In this video adapted from NASA, learn how scientists study planetary magnetic fields. Animations illustrate how iron filings and a compass can show what a magnetic field looks like around a bar magnet. Find out how a magnetometer can be used like a compass to determine what a planet's magnetic field looks like. Learn how an electromagnet works, and how a magnetometer onboard a satellite measures a planetary magnetic field.
Deep in the interior of Earth, there is a hot, solid inner core, which is surrounded by an outer core of electrically conductive liquid iron. The heat of the solid inner core creates convection currents in the liquid outer core. The rotation of the planet also acts on the liquid material to create whirlpool-like motions in the fluid. These motions of the conductive liquid iron generate an electric current, which in turn produces a magnetic field. The continued motions of the conductive fluid through this magnetic field maintains Earth's global magnetic field.
This self-sustaining mechanism for maintaining a magnetic field is known as the dynamo effect. Other materials, such as ionized gases, can generate a dynamo to create magnetic fields. The Sun, other stars, and other planets, also possess magnetic fields.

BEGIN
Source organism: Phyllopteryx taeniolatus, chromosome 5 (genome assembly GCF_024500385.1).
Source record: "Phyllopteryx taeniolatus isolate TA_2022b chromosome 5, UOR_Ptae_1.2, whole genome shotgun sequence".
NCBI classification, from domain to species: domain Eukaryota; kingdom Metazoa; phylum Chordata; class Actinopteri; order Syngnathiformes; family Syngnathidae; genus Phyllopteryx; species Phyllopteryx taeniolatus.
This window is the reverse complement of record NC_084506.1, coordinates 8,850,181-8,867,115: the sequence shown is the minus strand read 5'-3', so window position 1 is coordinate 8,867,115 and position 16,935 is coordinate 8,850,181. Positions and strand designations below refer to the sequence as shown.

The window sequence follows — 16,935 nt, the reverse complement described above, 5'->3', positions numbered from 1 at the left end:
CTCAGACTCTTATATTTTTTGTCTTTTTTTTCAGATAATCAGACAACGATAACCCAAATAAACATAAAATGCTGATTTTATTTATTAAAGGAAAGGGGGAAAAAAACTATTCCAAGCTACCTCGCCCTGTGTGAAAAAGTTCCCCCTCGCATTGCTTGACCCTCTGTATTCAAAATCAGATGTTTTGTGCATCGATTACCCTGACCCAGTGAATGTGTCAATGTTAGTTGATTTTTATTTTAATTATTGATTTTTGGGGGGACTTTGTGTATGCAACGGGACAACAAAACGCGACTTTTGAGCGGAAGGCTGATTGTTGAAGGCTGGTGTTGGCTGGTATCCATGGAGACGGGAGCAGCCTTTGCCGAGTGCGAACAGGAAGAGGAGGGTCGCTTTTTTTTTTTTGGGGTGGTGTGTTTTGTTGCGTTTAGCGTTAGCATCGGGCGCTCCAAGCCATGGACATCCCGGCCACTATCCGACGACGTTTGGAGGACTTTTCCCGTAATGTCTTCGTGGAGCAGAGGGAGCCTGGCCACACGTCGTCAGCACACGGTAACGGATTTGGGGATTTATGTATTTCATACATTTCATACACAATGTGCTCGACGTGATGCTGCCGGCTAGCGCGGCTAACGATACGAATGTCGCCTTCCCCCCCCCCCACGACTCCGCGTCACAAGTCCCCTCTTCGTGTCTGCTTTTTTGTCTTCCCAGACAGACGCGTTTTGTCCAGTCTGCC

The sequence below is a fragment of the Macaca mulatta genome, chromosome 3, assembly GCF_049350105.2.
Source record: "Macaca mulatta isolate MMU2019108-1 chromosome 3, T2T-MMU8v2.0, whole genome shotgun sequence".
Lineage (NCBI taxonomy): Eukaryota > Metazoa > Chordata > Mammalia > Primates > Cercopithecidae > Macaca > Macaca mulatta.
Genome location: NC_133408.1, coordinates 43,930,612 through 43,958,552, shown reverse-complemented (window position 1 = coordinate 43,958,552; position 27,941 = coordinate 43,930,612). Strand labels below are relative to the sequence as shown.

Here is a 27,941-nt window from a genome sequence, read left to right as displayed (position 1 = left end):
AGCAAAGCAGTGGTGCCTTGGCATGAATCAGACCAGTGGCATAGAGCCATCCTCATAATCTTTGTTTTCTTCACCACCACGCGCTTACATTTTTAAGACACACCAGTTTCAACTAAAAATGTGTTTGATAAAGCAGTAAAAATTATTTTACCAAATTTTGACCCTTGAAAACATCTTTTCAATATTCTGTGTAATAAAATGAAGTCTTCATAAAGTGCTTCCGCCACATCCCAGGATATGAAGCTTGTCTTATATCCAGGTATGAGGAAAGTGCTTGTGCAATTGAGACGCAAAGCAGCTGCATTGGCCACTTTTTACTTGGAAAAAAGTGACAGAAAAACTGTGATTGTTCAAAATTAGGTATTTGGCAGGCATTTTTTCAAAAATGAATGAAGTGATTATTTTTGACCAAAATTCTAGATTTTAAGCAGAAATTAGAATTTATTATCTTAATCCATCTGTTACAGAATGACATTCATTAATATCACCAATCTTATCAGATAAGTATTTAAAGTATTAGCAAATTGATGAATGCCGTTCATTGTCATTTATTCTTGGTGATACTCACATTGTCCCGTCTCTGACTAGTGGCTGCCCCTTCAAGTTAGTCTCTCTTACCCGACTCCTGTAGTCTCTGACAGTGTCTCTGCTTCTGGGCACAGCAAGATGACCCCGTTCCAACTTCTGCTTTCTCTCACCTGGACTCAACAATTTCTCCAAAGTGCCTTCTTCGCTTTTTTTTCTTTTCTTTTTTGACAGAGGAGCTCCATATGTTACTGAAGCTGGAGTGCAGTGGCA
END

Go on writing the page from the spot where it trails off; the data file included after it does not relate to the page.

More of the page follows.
Earth's global magnetic field has magnetic poles located near the geographic North and South Poles, and the shape of the field is similar to the magnetic dipole field of a bar magnet. The magnetic field surrounds the planet and extends into space, forming Earth's magnetosphere. The interaction between the magnetic field and charged particles of the solar wind (the stream of charged particles ejected from the Sun) shapes the magnetosphere.
Although Earth's magnetic field deflects most of the solar wind, some solar particles are able to flow into Earth's atmosphere along the magnetic field lines at the North and South Poles. There they can excite the gases in the atmosphere to create colorful light displays known as auroras. Earth's magnetic field also allows compasses to be useful for navigation.
But magnetic fields are not permanent. Earth's magnetic field changes strength, and the poles drift. It even completely reverses direction occasionally so that the poles flip (the last reversal was about 740,000 years ago). The Sun has a complex magnetic field that reverses every 22 years; it also has local magnetic fields that arch over small areas, which are responsible for creating sunspots. Mars also has irregular, local magnetic fields that are likely the remnants of a global magnetic field. Billions of years ago, Mars had a planetary magnetic field that was produced by a dynamo similar to Earth's, but for some reason (possibly giant asteroid impacts) the field was shut down.
Scientists study the magnetic fields of stars and planets to gain a better understanding of the origin and evolution of the solar system. For example, studying planetary magnetic fields can provide information about the internal structure of a planet or how its atmosphere may have changed. Studying magnetic fields can also lead to a better understanding of the development of life.
After the Video
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